Soil Restoration: 5 Core Principles

Soil restoration is the process of improving the structure, microbial life, nutrient density, and overall carbon levels of soil. Many human endeavors – conventional farming chief among them – have depleted the Earth to the extent that nutrient levels in almost every kind of food have fallen by between 10 and 100 percent in the past 70 years. Soil quality can improve dramatically, though, when farmers and gardeners maintain constant ground cover, increase microbe populations, encourage biological diversity, reduce the use of agricultural chemicals, and avoid tillage.

Soil restoration begins with photosynthesis.

Continue Reading →

Soil Lab Selection

Soil lab selection: How does anyone choose the right laboratory? Aren’t they all the same? Should you send a sample to several different labs and average the results? How do you get the samples to a lab and what is the turnaround time? Some homework needs to be done here.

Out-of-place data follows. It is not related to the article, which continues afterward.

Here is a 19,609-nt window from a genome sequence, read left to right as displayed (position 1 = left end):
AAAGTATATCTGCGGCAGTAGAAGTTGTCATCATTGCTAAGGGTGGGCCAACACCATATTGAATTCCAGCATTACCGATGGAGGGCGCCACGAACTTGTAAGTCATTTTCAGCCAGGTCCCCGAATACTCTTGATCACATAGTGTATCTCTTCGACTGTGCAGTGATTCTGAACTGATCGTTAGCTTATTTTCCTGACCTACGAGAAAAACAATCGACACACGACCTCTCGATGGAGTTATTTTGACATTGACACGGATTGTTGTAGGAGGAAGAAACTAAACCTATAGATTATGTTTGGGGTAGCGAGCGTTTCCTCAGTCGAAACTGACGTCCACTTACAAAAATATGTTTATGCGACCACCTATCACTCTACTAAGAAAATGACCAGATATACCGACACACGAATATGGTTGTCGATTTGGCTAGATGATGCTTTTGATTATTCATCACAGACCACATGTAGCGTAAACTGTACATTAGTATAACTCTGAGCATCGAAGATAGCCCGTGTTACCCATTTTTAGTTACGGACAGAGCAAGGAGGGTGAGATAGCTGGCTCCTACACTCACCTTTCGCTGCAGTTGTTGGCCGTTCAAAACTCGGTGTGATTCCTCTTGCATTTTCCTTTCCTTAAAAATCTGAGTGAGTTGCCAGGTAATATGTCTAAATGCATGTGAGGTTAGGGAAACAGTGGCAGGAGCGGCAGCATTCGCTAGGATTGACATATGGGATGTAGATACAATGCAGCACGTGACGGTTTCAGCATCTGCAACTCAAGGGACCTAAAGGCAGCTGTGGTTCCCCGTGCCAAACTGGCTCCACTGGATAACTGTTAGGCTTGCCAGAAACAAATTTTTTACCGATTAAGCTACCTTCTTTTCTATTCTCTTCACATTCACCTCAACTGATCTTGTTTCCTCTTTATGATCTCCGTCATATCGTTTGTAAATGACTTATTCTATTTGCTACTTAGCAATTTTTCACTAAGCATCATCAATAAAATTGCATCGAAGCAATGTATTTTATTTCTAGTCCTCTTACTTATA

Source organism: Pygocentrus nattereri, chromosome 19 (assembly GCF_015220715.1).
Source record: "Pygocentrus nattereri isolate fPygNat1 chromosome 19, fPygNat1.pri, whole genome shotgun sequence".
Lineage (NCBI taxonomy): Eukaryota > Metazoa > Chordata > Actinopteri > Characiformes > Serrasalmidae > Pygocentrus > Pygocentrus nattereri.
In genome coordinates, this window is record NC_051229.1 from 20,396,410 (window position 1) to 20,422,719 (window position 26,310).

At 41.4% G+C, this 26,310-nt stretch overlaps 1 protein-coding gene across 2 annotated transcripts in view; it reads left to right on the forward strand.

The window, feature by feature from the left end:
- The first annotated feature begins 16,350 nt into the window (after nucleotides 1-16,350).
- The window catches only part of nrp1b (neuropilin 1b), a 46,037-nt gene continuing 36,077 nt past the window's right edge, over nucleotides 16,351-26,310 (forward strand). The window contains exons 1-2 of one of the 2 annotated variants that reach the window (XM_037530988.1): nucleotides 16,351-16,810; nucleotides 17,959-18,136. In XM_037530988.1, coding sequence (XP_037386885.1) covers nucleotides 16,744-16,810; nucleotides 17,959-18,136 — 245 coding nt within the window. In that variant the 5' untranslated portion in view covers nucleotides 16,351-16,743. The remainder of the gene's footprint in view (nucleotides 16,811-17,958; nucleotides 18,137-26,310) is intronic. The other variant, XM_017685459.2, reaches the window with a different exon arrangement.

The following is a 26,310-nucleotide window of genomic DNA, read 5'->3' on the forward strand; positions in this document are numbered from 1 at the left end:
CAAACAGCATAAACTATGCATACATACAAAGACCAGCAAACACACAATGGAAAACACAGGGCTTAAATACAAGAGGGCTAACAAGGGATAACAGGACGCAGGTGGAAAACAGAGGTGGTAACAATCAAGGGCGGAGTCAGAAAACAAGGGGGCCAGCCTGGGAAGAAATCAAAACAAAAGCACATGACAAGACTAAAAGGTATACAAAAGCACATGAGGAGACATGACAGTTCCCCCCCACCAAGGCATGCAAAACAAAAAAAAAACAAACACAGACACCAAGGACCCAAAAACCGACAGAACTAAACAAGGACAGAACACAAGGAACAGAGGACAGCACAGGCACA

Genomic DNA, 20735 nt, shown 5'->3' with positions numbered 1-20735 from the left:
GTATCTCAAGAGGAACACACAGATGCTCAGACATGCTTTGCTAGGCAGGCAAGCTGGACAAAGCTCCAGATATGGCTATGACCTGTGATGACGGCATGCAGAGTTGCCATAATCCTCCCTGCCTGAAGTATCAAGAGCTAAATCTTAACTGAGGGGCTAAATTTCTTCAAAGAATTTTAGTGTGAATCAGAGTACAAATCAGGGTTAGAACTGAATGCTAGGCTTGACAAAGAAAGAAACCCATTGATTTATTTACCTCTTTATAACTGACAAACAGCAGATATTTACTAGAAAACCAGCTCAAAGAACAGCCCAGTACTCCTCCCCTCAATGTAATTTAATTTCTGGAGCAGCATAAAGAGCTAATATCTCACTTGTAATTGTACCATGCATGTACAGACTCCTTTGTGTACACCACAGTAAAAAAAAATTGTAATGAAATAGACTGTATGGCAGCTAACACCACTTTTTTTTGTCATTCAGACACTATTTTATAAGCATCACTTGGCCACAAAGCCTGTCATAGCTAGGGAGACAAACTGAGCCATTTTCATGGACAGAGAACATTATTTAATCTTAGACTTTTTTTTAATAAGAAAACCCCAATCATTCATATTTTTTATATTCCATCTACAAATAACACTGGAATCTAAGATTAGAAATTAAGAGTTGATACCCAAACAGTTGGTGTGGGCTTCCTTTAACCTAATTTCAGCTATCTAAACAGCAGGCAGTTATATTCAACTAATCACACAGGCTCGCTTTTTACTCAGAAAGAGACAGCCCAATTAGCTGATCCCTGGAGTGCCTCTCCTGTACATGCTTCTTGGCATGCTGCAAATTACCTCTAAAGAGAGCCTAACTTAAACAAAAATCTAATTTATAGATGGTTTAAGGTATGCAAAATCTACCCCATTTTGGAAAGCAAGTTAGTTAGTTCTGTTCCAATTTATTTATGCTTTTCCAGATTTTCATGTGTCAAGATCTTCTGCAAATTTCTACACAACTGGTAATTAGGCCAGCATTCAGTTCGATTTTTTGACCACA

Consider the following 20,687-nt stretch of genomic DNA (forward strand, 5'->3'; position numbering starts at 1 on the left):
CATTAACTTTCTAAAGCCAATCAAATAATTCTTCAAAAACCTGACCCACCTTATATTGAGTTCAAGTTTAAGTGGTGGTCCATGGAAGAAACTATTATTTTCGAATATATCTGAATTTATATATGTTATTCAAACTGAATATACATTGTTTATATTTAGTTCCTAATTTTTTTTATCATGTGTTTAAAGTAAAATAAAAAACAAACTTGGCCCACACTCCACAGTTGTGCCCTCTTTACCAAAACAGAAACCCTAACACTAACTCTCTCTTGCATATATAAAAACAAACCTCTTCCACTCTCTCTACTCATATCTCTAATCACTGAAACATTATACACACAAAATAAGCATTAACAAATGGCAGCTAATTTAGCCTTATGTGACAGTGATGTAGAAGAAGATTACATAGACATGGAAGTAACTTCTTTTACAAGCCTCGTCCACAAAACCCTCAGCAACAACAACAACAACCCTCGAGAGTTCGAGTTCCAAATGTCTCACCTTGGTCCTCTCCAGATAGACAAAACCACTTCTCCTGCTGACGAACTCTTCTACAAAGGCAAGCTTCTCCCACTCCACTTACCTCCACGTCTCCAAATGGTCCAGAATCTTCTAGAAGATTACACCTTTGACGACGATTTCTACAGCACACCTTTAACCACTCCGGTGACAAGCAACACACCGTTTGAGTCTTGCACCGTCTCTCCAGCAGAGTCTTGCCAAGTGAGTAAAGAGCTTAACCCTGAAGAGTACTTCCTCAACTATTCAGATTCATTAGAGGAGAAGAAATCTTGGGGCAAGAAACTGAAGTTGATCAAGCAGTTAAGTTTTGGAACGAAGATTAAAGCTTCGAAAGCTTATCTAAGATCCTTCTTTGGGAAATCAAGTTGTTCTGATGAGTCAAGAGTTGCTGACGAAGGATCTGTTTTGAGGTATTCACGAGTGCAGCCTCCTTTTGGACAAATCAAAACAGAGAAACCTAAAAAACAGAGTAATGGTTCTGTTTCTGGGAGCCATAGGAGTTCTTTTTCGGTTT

These are all questions that I hear on almost a daily basis. All labs are not the same. This does not mean that one laboratory is better than another. They all provide a different “menu” of services. It is important to find a lab that provides all of the services that you require. Are you just looking for a soil analysis, or do you also need an irrigation water test or tissue analysis?

Laboratories can also choose from a number of methods or “recipes” to obtain results. Which method would be best for your soil type or crop? “Presentation” of results can also vary greatly from one laboratory to another. It is important that you can read the report and make use of the information it provides. These are all questions that you should consider before choosing a laboratory.